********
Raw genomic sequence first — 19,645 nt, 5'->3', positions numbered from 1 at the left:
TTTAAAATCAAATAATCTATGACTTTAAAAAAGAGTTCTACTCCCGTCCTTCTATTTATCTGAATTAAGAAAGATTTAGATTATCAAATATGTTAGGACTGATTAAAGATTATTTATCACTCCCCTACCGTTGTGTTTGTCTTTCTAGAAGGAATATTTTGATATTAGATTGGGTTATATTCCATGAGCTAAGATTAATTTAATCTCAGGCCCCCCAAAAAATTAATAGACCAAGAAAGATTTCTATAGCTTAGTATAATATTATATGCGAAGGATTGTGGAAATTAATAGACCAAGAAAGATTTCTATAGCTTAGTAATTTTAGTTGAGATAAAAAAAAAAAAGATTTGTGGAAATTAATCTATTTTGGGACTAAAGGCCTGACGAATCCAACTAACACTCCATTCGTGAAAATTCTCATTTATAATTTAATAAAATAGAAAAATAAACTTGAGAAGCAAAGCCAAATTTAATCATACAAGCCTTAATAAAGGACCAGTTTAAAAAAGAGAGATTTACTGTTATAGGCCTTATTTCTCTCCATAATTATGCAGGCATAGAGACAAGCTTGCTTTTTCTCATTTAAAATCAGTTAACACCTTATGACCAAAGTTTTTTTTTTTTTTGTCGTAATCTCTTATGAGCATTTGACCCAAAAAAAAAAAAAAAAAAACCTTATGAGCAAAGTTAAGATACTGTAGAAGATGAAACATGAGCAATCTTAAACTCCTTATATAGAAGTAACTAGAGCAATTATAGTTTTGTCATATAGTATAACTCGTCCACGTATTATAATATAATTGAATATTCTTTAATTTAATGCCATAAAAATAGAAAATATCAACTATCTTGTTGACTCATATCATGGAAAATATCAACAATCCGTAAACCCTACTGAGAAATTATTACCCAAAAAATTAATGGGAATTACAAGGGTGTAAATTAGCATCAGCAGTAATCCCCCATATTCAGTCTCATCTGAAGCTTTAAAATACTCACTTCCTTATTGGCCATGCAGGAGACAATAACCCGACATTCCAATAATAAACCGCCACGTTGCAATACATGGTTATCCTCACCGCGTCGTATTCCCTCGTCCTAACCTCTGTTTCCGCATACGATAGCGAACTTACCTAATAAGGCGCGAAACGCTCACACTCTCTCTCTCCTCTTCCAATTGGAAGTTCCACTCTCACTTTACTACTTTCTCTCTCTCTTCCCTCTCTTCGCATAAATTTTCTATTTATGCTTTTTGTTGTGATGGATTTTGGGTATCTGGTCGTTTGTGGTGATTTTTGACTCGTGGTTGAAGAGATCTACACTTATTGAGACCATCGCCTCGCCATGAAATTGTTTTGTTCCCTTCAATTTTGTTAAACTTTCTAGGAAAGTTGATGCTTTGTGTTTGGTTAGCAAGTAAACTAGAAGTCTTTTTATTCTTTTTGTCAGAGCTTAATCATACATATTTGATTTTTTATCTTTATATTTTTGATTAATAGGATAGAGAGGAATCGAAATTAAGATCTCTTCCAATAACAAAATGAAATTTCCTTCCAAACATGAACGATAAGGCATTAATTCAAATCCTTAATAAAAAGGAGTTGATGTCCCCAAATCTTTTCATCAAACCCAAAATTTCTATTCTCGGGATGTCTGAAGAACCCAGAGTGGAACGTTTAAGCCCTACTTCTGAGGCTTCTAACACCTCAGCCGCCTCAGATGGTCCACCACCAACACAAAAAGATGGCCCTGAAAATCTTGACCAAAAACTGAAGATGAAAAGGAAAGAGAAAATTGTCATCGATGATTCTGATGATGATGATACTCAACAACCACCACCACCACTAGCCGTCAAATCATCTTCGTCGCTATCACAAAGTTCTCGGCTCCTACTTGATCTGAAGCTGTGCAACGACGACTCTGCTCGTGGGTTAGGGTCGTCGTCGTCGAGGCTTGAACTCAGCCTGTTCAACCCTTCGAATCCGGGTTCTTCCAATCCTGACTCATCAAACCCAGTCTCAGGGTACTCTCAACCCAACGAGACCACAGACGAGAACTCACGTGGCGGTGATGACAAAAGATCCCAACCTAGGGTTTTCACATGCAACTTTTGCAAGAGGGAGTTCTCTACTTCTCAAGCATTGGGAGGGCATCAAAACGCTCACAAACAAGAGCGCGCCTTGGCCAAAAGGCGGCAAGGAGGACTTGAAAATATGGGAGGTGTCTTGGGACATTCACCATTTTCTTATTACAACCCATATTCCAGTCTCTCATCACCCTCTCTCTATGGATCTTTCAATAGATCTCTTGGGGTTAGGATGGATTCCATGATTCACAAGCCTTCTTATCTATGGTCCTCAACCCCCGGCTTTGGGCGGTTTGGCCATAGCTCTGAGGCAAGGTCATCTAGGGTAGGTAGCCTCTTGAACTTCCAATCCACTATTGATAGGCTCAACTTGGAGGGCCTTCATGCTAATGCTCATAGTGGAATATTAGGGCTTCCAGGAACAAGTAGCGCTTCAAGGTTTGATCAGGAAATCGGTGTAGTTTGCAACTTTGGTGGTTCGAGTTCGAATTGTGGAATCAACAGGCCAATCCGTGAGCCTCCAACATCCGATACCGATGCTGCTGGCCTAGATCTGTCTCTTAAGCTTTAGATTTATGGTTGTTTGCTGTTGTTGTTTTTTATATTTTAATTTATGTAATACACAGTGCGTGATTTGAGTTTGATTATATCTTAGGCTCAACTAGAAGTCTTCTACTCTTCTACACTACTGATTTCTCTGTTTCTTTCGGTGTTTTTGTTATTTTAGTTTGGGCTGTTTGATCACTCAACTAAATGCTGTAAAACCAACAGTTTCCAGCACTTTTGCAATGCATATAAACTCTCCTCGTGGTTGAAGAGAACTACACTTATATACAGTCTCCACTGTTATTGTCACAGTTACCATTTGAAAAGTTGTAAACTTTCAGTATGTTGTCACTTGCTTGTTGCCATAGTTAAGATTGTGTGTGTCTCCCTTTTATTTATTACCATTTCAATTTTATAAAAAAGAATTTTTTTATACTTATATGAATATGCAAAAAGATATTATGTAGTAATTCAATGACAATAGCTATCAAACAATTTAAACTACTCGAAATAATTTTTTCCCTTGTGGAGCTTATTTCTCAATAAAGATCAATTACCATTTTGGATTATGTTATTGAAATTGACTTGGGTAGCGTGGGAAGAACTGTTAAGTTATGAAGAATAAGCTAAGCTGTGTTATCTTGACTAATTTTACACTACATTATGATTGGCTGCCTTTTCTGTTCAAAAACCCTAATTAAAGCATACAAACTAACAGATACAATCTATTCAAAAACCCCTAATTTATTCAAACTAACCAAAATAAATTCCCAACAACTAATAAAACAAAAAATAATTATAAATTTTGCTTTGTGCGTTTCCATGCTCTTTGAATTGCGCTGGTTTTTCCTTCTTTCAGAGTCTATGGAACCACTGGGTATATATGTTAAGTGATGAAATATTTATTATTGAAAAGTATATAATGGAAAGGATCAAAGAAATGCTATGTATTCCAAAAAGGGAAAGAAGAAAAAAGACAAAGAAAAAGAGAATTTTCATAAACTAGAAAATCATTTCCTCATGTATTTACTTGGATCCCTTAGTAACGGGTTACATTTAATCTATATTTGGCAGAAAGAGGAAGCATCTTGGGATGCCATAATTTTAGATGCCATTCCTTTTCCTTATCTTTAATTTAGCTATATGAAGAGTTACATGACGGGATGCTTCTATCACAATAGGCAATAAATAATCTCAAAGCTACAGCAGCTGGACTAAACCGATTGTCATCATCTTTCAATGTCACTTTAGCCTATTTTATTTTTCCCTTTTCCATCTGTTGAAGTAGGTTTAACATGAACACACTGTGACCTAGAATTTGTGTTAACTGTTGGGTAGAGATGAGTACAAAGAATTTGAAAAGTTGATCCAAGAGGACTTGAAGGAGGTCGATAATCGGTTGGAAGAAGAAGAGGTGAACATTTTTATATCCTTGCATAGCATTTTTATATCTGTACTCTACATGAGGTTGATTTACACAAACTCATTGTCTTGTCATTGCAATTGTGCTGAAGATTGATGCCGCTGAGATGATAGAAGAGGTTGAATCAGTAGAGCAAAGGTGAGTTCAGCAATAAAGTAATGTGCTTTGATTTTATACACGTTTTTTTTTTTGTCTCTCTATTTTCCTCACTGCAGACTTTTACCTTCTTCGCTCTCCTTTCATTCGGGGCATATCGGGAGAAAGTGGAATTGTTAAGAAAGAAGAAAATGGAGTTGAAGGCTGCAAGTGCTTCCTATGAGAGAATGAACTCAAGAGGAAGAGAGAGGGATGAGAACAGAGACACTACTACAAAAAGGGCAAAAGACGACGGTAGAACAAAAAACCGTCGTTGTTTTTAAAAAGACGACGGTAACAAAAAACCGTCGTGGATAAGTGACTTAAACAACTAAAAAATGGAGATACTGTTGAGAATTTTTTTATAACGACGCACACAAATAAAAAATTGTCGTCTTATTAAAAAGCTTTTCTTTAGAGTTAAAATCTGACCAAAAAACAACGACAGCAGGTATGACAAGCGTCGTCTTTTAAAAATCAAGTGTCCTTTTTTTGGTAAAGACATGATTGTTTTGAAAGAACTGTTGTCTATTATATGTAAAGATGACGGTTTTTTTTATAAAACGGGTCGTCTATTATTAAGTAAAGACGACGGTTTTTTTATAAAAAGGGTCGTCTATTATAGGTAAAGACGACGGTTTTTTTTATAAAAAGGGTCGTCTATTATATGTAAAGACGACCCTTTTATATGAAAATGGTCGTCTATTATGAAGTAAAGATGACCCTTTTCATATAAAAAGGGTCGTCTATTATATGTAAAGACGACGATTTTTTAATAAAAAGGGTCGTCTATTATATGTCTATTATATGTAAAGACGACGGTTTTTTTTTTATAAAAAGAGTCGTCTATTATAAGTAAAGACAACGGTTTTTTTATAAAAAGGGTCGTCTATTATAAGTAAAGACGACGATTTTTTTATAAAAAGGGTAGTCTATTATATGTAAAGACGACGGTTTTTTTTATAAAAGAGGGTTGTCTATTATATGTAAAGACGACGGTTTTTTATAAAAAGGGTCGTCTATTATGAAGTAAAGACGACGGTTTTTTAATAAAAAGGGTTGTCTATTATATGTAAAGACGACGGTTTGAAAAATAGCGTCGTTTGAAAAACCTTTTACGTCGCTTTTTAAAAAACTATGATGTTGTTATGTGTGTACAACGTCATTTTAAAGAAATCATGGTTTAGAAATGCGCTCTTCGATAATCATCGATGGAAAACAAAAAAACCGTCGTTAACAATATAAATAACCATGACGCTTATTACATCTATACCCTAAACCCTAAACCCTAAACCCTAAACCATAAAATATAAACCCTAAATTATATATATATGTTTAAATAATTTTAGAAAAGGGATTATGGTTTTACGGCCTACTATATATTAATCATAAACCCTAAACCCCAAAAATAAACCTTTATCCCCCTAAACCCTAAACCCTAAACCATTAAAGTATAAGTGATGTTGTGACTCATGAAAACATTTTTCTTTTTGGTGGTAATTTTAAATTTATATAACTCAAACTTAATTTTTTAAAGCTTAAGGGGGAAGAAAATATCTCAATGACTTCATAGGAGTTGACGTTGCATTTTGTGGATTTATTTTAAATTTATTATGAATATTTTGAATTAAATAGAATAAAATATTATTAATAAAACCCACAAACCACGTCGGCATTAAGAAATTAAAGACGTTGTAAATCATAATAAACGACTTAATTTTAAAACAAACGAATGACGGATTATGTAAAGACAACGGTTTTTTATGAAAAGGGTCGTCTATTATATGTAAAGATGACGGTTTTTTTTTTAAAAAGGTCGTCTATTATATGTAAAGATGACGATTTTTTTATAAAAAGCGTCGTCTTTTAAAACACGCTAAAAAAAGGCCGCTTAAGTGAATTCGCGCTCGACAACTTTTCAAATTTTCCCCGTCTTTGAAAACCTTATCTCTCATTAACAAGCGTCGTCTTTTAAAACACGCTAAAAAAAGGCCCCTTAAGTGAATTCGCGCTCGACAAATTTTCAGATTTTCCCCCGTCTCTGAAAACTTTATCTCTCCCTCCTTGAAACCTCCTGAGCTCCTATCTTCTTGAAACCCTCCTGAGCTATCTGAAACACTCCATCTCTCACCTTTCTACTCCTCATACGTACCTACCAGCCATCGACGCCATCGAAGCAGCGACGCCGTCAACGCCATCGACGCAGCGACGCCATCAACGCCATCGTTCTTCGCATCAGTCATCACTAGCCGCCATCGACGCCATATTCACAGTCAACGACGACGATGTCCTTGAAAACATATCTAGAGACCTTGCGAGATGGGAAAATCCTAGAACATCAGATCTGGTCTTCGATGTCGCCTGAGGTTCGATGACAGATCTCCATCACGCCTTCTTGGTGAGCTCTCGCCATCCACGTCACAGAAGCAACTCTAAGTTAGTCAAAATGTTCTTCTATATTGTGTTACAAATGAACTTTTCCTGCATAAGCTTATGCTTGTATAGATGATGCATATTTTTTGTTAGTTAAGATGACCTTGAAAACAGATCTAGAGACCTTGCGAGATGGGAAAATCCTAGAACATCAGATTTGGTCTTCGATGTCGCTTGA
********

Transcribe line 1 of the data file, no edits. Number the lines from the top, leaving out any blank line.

Raw genomic sequence first — 19,645 nt, 5'->3', positions numbered from 1 at the left: